McMurray eager to share in the Roush wealth

Updated: February 9, 2006, 10:13 PM ET
By Mark Ashenfelter | Special to ESPN.com

A winner in just his second Cup start while filling in for an injured Sterling Marlin in 2002, Jamie McMurray couldn't wait to get started on a full-time Cup career the next year.

Chip Ganassi Racing was in contention for the championship much of the year with Marlin, and McMurray figured his new team would hit the ground running, as well. And five top-fives, 13 top-10s and a pole while finishing 13th in points wasn't a bad rookie season by any stretch of the imagination.

The thing is, McMurray's career never really took off from there. He just missed making the inaugural Chase for the Nextel Cup in '04 and ended the year 11th with nine top-fives and 23 top-10s in 36 starts.

Expectations were even higher last year, but things fizzled as he had a worse year statistically than as a rookie, leading just 39 laps and finishing 12th in points. Now that he's at Roush Racing, though, McMurray's feeling like a rookie all over again.

"I kind of have the same feeling going into this season as I did in 2003 after winning at Charlotte and with the wins that Sterling had [in '02]," McMurray said. "It's somewhat like Matt [Kenseth] said, when you know that you have cars that are capable of winning, you just have to do your part and work with your team and put yourself in the right position, so I'm very optimistic about the season."

McMurray had to adapt to a new crew chief as a Cup rookie and now he has to learn to work with Jimmy Fennig, who led Kurt Busch to the '04 crown. The setups that carried all five Roush cars to the Chase last year are different from what he was using at Ganassi, so he faces a bit of a learning curve.

One of his first orders of business was simply learning the names of all his crew guys. Although he knows all drivers say they're "excited" to start a new season, he said he's not just saying the things a driver's supposed to say.

"I feel like I'm with the best team in our sport right now," McMurray said simply.

McMurray, of course, is also learning new teammates, but is the most familiar with Carl Edwards, another Missouri native. Both drove for Mike Mittler in the Craftsman Truck Series, and Edwards was looking for his chance while McMurray was still with the team.

"I remember Carl showing up at Mittler Brothers truck shop in [a car that] I think was painted with a brush. It was orange, and it was like a Chevette or something," McMurray said with a laugh.

That isn't all McMurray remembers about his first look at Edwards.

"He had a really cute girl with him, though." McMurray said.

Rest assured, Edwards took note of McMurray's interest.

"What I was actually gonna bring up is that we never really competed on the track, but you were giving her the eye and that was a little bit of competition there," Edwards said. "I was ready to get out of the shop as quick as I could."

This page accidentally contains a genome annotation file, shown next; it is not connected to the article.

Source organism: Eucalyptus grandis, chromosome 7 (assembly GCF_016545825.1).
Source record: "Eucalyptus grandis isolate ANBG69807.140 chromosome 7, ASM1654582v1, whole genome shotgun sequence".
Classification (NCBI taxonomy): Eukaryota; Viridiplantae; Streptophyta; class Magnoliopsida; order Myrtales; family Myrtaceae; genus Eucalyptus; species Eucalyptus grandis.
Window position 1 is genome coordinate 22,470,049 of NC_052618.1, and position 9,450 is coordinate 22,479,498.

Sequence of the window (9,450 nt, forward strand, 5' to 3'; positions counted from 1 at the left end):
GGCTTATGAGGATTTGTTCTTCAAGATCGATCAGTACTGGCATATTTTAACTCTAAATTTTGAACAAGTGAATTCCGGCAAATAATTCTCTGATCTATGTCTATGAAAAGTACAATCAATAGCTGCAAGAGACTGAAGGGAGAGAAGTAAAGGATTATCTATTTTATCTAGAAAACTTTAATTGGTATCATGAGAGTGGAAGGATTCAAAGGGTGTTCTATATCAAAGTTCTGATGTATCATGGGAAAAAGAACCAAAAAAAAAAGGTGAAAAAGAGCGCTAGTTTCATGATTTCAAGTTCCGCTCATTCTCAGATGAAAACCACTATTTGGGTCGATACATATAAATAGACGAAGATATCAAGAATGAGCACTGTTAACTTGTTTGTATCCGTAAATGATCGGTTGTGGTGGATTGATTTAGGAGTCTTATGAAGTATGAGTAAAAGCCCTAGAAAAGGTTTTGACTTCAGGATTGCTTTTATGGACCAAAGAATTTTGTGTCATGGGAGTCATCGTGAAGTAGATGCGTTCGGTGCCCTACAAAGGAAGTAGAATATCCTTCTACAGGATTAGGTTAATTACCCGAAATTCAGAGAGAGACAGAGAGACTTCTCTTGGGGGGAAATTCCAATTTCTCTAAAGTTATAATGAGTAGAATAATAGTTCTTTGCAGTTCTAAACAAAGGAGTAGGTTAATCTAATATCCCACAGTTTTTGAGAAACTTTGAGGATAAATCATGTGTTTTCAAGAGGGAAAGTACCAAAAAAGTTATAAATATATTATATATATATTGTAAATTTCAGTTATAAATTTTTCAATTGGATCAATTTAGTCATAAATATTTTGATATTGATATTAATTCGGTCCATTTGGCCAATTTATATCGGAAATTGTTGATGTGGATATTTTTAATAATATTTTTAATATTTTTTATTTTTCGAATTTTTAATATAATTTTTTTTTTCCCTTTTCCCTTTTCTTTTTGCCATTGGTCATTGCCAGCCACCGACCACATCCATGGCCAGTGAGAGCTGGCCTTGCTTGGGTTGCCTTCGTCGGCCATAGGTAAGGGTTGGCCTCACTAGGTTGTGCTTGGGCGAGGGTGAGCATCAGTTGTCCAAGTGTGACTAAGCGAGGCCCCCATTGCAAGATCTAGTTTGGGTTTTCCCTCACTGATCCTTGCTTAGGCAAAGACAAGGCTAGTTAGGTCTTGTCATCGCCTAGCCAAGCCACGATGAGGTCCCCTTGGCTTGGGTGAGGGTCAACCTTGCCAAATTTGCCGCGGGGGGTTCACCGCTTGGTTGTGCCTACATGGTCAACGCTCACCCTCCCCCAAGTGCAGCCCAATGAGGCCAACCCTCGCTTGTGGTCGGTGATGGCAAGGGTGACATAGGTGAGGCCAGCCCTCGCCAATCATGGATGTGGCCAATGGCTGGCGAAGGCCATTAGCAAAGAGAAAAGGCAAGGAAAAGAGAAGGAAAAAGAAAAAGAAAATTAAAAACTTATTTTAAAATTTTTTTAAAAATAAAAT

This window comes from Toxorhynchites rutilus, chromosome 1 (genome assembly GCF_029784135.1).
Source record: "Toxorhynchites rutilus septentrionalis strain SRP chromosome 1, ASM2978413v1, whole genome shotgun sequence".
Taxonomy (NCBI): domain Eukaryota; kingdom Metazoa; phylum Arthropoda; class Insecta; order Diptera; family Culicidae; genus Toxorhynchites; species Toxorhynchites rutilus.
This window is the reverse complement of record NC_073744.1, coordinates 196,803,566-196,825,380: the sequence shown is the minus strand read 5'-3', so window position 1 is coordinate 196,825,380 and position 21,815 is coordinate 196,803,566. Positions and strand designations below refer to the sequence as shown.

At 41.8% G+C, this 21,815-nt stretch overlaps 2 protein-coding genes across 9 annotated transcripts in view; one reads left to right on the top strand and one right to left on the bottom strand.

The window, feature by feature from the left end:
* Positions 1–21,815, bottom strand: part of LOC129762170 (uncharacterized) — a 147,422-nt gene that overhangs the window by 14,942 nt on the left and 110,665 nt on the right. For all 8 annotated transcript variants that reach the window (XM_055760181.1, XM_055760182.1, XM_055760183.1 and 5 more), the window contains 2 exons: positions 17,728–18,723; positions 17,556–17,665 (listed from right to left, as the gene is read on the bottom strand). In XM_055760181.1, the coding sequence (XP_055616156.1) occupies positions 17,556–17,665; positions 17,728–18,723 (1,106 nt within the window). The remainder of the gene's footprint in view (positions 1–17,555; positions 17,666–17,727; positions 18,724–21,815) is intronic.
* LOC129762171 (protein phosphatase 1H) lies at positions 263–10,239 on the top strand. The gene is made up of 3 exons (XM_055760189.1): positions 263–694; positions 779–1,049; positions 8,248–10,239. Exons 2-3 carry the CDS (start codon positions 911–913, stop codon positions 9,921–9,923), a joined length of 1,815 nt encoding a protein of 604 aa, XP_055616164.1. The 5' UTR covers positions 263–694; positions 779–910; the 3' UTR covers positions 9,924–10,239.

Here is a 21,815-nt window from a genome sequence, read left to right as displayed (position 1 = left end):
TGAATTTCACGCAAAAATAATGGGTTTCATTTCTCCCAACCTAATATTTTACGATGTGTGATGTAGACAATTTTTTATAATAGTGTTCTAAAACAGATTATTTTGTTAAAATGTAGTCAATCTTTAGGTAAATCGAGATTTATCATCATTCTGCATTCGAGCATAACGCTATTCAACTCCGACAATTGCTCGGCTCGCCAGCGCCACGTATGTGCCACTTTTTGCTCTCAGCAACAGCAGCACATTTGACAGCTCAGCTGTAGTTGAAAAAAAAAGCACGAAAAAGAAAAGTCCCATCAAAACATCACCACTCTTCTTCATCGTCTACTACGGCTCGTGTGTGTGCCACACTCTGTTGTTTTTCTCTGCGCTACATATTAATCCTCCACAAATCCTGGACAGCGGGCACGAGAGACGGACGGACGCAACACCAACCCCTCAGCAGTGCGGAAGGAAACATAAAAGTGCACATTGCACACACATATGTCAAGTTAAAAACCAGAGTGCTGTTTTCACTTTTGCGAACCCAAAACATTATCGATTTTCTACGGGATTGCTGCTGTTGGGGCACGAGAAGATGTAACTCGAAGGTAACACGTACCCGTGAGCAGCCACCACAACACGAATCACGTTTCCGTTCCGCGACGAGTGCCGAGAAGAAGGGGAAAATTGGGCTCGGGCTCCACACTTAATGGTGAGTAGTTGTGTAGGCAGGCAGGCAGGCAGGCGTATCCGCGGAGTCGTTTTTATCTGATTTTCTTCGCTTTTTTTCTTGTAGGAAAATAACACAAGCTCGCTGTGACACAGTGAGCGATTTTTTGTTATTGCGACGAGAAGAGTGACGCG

Now, though, McMurray is more than happy to be sharing a race team with Edwards. Having watched Edwards, Mark Martin, Greg Biffle and Kenseth have success with Roush, McMurray can't wait to get in on the action.

As for specific goals, McMurray said he hasn't put anything in writing. He said that, obviously, his goal is to win races and make the Chase. The one thing he's sure of is that having Roush Racing's resources can only help.

And the biggest resource might be his teammates. Marlin also was struggling on the Ganassi team last season, and Casey Mears is still looking for his first win, so having four teammates who were in the Chase seems like a step in the right direction.

"When I viewed leaving Ganassi and coming to Roush, that was one of my big decision makers, was not only did I feel like I was getting in the best equipment, but I knew that I was going to have two rookies as teammates this year [at Ganassi: David Stremme and Reed Sorenson]," McMurray said. "If we had won a lot of races over the last couple of years, then you would feel maybe you didn't need to pull information out of all of your teammates, but we hadn't.

"When you look at the teammates that I'm going to have this year, it's so hard to compare two race teams and not knock on the other, but Matt and Mark and Carl, Greg, I mean, all those guys have won races and are incredible drivers. I'm certainly going to dig all I can out of those guys and see what I can learn."

Even if it turns out Roush's cars aren't all that different in terms of potential than what McMurray was driving the past few years, the fresh start has provided a major boost mentally. That's already going a long way with the 29-year-old.

"Racing, regardless of what people say, is a mental sport, and if you believe you can win, if you're in a car that can win, you more than likely will," McMurray said. "If you have a negative attitude, typically you don't get very good results.

"The fact that all of my teammates have won last year and the team I'm with has won [with Busch driving], I don't know that I view it as pressure … for me, everyone in the garage area has that, whether they're in a car that's capable of winning or not, they all want to [win] and there's pressure to win."

Mark Ashenfelter is an associate editor at NASCAR Scene magazine, which has a Web site at www.scenedaily.com .

• Ashenfelter is an Event News Editor at ESPN.
• Worked at NASCAR Scene for eight years.
• Has covered NASCAR since 1999.